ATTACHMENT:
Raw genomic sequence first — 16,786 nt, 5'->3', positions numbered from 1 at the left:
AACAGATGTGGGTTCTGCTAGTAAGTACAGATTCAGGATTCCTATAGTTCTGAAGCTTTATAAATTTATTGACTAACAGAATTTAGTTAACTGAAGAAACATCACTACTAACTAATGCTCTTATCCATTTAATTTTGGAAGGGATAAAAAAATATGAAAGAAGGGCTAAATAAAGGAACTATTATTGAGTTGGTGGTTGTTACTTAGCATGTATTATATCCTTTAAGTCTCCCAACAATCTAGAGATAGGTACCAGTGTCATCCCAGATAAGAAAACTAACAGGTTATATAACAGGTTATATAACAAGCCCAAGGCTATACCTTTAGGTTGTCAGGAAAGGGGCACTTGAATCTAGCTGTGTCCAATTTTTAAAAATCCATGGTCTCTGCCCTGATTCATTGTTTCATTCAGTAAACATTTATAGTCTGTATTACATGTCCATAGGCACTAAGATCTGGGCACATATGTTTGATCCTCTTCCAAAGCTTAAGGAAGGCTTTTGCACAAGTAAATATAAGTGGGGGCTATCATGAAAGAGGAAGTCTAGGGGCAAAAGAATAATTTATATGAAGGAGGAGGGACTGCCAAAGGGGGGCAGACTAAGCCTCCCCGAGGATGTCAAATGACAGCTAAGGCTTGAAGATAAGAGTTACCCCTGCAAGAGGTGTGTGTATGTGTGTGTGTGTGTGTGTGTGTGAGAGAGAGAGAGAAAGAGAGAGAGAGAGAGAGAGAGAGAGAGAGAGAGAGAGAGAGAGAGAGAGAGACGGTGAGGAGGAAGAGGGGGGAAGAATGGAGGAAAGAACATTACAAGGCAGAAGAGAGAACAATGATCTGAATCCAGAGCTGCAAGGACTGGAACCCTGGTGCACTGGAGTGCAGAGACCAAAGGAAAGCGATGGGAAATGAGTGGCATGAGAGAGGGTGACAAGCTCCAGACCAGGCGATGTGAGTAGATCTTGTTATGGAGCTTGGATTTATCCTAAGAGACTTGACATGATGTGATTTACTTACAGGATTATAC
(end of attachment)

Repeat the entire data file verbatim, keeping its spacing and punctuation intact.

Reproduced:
Raw genomic sequence first — 16,786 nt, 5'->3', positions numbered from 1 at the left:
AACAGATGTGGGTTCTGCTAGTAAGTACAGATTCAGGATTCCTATAGTTCTGAAGCTTTATAAATTTATTGACTAACAGAATTTAGTTAACTGAAGAAACATCACTACTAACTAATGCTCTTATCCATTTAATTTTGGAAGGGATAAAAAAATATGAAAGAAGGGCTAAATAAAGGAACTATTATTGAGTTGGTGGTTGTTACTTAGCATGTATTATATCCTTTAAGTCTCCCAACAATCTAGAGATAGGTACCAGTGTCATCCCAGATAAGAAAACTAACAGGTTATATAACAGGTTATATAACAAGCCCAAGGCTATACCTTTAGGTTGTCAGGAAAGGGGCACTTGAATCTAGCTGTGTCCAATTTTTAAAAATCCATGGTCTCTGCCCTGATTCATTGTTTCATTCAGTAAACATTTATAGTCTGTATTACATGTCCATAGGCACTAAGATCTGGGCACATATGTTTGATCCTCTTCCAAAGCTTAAGGAAGGCTTTTGCACAAGTAAATATAAGTGGGGGCTATCATGAAAGAGGAAGTCTAGGGGCAAAAGAATAATTTATATGAAGGAGGAGGGACTGCCAAAGGGGGGCAGACTAAGCCTCCCCGAGGATGTCAAATGACAGCTAAGGCTTGAAGATAAGAGTTACCCCTGCAAGAGGTGTGTGTATGTGTGTGTGTGTGTGTGTGTGTGAGAGAGAGAGAGAAAGAGAGAGAGAGAGAGAGAGAGAGAGAGAGAGAGAGAGAGAGAGAGAGAGAGACGGTGAGGAGGAAGAGGGGGGAAGAATGGAGGAAAGAACATTACAAGGCAGAAGAGAGAACAATGATCTGAATCCAGAGCTGCAAGGACTGGAACCCTGGTGCACTGGAGTGCAGAGACCAAAGGAAAGCGATGGGAAATGAGTGGCATGAGAGAGGGTGACAAGCTCCAGACCAGGCGATGTGAGTAGATCTTGTTATGGAGCTTGGATTTATCCTAAGAGACTTGACATGATGTGATTTACTTACAGGATTATAC